Marsh Bellofram Corp.'sUPA-130S series now includes the "S" model. It is designed to provide
solid-on LED lighting and alert capabilities for those monitoring applications
requiring enhanced NFPA70E and OSHA safety compliance, instead of the flashing
LED's found on the standard model.
The UPA-130S series
is designed to reduce the risk of electric arc flash by pre-verifying the
electrical isolation from outside of a control panel before its re-verification
with a meter. The series operates over a range of 40 to 750V ac (30 to 1000V dc)
line-to-line or ground-to-ground, is phase insensitive and offers high surge
immunity protection. When hardwired to the load side of a circuit breaker or
main disconnects, the UPA-130S series detects stored hazardous ac and dc
voltage in any individual phase. After disconnecting power to an enclosure,
electricians can pre-verify voltage isolation while an enclosure door is still
safely closed. The UPA-130S series offers a potted construction with six-foot
leads and is designed to fit a 30 mm knockout. Its design includes redundant
circuitry and the incorporation of long-life display panel LEDs for extended
use, with components housed in NEMA 4X, 12 and 13 electrical enclosures.
The UPA-130S series is a safety tool for pre-verification of the presence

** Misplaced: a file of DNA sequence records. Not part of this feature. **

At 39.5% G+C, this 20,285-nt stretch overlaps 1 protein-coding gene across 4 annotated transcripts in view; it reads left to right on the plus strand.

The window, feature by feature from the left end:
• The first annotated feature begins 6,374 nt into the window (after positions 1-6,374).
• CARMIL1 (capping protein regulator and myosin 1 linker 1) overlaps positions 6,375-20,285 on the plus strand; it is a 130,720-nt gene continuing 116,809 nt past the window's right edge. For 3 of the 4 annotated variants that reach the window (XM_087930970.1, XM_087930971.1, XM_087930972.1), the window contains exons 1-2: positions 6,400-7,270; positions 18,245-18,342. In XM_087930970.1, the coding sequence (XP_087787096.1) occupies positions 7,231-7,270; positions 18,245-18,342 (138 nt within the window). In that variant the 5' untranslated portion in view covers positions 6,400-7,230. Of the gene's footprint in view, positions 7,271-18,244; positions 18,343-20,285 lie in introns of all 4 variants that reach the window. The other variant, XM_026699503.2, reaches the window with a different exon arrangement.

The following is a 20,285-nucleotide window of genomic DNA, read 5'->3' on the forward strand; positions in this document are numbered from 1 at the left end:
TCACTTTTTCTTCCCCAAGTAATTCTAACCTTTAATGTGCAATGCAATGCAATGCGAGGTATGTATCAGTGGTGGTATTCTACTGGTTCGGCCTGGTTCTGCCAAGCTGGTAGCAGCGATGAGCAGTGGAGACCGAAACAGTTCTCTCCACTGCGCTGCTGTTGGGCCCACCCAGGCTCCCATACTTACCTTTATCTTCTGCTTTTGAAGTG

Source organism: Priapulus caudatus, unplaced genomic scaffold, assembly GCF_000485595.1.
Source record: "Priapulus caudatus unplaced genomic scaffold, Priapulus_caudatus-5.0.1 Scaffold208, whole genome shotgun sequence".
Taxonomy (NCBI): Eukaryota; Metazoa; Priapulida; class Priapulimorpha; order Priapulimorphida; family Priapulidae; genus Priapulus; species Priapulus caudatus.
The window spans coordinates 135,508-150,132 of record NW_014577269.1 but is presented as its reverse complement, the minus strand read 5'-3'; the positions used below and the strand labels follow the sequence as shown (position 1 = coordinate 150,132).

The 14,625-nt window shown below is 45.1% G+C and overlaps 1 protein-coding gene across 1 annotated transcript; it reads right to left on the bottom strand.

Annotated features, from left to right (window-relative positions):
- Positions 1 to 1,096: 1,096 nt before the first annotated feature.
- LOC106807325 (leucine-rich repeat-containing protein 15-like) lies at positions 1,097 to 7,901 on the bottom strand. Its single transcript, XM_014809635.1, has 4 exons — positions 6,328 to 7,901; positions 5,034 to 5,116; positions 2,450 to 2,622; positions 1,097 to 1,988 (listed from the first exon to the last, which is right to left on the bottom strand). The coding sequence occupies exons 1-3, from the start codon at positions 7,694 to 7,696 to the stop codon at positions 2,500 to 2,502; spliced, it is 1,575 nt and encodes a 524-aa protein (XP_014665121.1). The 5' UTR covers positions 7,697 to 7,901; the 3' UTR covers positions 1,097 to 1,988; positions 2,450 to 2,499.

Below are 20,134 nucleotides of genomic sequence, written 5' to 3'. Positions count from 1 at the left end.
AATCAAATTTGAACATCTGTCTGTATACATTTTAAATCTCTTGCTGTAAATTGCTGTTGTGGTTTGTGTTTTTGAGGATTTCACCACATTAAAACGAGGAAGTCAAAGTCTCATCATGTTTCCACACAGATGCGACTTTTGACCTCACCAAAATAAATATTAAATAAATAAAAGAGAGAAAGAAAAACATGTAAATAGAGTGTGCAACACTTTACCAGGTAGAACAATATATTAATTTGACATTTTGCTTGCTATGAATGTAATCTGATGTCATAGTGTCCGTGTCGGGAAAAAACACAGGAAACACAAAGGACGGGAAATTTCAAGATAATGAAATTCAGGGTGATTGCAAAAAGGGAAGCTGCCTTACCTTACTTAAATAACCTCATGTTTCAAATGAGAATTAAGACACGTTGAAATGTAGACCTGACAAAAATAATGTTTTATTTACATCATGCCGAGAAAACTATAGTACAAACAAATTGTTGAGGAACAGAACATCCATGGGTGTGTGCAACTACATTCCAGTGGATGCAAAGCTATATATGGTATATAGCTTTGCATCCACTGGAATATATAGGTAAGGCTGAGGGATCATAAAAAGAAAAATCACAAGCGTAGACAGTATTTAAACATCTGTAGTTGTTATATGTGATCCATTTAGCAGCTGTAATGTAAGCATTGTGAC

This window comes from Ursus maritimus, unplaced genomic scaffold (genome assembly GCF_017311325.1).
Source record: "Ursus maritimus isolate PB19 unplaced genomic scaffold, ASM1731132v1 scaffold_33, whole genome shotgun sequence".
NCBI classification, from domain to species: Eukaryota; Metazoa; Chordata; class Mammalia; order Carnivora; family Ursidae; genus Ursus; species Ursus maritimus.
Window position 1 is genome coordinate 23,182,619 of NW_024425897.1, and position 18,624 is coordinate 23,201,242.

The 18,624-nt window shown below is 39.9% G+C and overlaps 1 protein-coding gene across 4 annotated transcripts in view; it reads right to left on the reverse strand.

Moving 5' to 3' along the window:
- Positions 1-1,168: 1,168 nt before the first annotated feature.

or absence of residual electrical power or charges, or as a zero energy
indicator, both before or during mechanical lock out/tag out (LOTO) procedures.
It is useful in government project applications, which are typically
characterized by more stringent requirements for solid LED lighting, to avoid
triggering certain medical conditions that can result from visual exposure to
rapidly flashing lights. The UPA-130S series can also be used in
applications such as circuit breaker disconnects, as well as with NFPA 70e
Category III and IV high energy panels; or as an added electrical safety tool
on other types of frequently accessed electrical panels. In addition to its
hazardous area certifications, the UPA-130 is also compliant to CATIII and
CATIV standards, and is CE marked and UL-approved in both the US and Canada.
A middle school team from Rochester, Mich., has again nabbed the grand prize in the annual international Future City Competition, which drew students from 37 regions of the United States, as well as from England and China.
The word “smart” is becoming the dumbest word around. It has been applied to almost every device and system in our homes. In addition to smartphones and smart meters, we now hear about smart clothing and smart shoes, smart lights, smart homes, smart buildings, and every trendy city today has its smart city project. Just because it has a computer inside and is connected to the Web, does not mean it is smart.
Are you being paid enough? Do you want a better job? According to a recent survey Manpower released just before Engineers Week, employers and engineers don't see eye-to-eye about the state of US engineers' skills and experience.
Focus on Fundamentals consists of 45-minute on-line classes that cover a host of technologies. You learn without leaving the comfort of your desk. All classes are taught by subject-matter experts and all are archived. So if you can't attend live, attend at your convenience.